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Don't judge the book by its cover, do not judge a woman by the áo dài she wears

Update: March, 07/2020 - 08:56
Traditional áo dài for both men and women are the dress code for all engagement ceremonies. — VNA/VNS Photo Quốc Dũng

Nguyễn Mỹ Hà

This week leading up to International Women's Day tomorrow, Việt Nam's Women's Union has appealed to all women in the country to wear their áo dài, be proud of their common heritage and protect it together.

I must admit I am an áo dài (traditional long dress) fan. I wish every Vietnamese woman, young or old, had at least one. 

The áo dài as the world knows it today was designed by artist Cát Tường, better known by his pen name Le Mur, in the 1930s. Trained at the Indochinese School of Fine Arts, Le Mur, together with other avant-garde artists called on people to discard old habits and backward customs to relieve themselves from the heavy burden of tradition and cliched thinking.

"Clothes are for covering your bodies, but they are the mirror that reflects the level of understanding, the intellectual capacity of a country" was their motto.

A group wedding for less advantaged couples in the city. The local chapter of the Trade Union made sure they had the proper attire, a party and registered at City Hall. — VNA/VNS Photo Quốc Dũng

Traditional Vietnamese long robes usually consist of a few layers. They are quite a burden to wear, and the sober brown colour makes them quite monotone. 

The Le Mur áo dài added western cuts to the long robes and he gave the colours more nuances and shades, making the women look much younger, more dynamic and fresher, rather than quiet, obedient and a shade of herself.

During the long years of war and a divided country, the áo dài was more commonly worn in the south than the north from 1945 to 1975. The ladies of Sài Gòn in 1970 sported various styles of áo dài with a tiny waist and shorter front and back flaps.

To make it more comfortable in the hot summers of the south, Trần Lệ Xuân (better known as Madame Nhu), a Hà Nội native, created her own heart-shaped collar for the áo dài. It was criticised at first as being too open, but the style still has followers across the country now.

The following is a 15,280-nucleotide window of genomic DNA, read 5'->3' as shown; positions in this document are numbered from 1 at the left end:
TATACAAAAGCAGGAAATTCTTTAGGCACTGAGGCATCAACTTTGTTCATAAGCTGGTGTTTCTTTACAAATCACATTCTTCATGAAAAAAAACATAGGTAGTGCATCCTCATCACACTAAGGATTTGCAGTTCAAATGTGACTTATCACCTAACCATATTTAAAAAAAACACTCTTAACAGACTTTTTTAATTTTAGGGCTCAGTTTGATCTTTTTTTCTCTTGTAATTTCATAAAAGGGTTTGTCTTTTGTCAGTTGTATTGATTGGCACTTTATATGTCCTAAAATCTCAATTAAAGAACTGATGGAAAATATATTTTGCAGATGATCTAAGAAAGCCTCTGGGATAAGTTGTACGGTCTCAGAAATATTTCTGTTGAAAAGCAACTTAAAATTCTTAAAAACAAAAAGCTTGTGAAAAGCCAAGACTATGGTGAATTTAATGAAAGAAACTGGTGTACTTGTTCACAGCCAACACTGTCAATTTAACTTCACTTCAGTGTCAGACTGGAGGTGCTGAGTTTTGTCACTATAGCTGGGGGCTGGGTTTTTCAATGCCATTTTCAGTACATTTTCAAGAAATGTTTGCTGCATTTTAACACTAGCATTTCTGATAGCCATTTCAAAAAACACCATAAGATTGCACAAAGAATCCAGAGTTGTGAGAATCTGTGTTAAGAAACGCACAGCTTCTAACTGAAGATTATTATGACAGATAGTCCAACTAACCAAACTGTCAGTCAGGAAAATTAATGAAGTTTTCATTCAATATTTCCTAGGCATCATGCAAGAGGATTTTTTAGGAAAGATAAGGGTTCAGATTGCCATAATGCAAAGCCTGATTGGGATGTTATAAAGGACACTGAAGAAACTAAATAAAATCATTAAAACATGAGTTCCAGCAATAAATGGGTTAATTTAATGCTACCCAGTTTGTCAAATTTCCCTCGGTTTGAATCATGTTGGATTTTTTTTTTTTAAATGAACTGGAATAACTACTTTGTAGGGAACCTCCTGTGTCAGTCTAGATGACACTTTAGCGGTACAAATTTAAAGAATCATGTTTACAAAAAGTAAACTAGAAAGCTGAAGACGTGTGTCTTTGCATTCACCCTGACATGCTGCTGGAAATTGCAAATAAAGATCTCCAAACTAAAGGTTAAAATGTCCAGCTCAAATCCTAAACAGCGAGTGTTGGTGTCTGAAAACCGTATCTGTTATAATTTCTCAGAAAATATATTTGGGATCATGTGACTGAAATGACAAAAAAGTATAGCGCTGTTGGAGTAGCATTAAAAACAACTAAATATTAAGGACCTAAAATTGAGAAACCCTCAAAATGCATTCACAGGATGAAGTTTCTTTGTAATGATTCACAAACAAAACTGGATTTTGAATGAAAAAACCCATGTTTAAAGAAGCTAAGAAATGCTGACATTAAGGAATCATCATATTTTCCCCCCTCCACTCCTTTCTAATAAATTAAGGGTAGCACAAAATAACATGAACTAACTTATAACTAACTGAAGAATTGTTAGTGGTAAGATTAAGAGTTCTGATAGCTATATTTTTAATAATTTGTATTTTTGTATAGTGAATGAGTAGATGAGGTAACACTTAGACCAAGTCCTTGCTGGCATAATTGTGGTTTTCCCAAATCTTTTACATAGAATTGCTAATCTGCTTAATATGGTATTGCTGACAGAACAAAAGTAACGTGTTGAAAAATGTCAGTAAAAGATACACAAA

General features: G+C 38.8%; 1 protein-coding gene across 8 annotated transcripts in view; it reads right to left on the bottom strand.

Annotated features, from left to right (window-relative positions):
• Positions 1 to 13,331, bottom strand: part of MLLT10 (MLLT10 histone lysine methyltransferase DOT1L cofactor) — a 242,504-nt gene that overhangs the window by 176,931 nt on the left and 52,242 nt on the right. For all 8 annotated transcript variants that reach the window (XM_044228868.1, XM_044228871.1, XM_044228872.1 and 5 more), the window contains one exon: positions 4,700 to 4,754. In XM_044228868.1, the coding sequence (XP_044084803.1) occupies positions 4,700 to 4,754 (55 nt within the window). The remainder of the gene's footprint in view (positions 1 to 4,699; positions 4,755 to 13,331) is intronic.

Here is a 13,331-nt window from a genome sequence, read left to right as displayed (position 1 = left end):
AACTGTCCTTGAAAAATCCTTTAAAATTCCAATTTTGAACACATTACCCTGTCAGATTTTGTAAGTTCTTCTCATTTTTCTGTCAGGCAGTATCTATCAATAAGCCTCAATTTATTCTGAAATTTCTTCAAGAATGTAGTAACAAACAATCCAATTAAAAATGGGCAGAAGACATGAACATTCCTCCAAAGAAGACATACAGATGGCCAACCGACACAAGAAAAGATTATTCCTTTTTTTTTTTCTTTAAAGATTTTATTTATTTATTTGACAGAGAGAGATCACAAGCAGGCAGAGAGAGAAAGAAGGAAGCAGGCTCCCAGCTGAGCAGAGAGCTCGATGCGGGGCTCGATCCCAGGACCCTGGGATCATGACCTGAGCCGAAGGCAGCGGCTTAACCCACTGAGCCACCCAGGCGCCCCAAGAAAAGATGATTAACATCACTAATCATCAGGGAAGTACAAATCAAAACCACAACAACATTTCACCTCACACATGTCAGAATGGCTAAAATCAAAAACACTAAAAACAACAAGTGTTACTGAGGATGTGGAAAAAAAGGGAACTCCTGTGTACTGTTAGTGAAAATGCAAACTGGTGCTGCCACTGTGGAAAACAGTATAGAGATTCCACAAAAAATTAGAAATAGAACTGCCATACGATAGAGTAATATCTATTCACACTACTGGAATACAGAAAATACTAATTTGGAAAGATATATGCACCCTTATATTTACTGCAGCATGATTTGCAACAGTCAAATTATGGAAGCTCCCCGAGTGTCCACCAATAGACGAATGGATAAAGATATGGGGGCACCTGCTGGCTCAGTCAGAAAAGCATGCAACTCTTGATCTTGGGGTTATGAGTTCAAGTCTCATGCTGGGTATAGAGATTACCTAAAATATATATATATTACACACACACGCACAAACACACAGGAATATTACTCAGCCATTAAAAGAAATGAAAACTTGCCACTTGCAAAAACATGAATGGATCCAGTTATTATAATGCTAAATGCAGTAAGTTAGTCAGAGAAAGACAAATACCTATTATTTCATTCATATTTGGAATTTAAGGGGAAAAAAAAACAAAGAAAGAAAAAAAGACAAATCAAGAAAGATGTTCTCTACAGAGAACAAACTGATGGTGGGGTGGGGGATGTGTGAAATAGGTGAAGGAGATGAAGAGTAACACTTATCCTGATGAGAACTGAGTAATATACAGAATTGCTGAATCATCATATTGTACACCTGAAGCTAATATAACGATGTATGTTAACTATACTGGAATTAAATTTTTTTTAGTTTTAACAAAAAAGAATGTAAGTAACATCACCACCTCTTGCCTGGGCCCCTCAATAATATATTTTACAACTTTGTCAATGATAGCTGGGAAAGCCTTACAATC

High school girls all wearing white áo dài. It makes for a beautiful scene and leaves them with good memories of this school in Nam Định Province. — VNA/VNS Photo Lâm Khánh

Calling upon all women to wear an áo dài on Women's Day, the Women's Union says they hope all women will treasure their common heritage, and as a result, preserve their culture. 

Áo dài is important for important milestones in a woman's life: it is a school uniform for all high school girls, it's worn for an engagement ceremony, for Tết and later for her children's ceremonies. Teachers wear them for school opening and closing days, for Vietnamese and International Women's Days, as well as on Teachers' Day.

Female politicians wear them for international events and last but not least, spouses of the President, Prime Minister and Government ministers all wear them on official State visits abroad or for hosting State banquets for National Day celebrations. 

Today the áo dài is no longer part of the daily wardrobe, but on a good day in a garden or park, you will find groups of women, young and old, posing for photos next to old walls or by the ancient city's citadel. — Photo courtesy of Cộng Studio

All áo dài-clad ladies look graceful in their long silhouettes but beware, they work, they teach, they negotiate and make business deals as well as their male counterpart. 

Do not let the look mislead you! Let the true spirit of Women's Day spread across Việt Nam with graceful, strong, decision-making and responsible women in charge. — VNS

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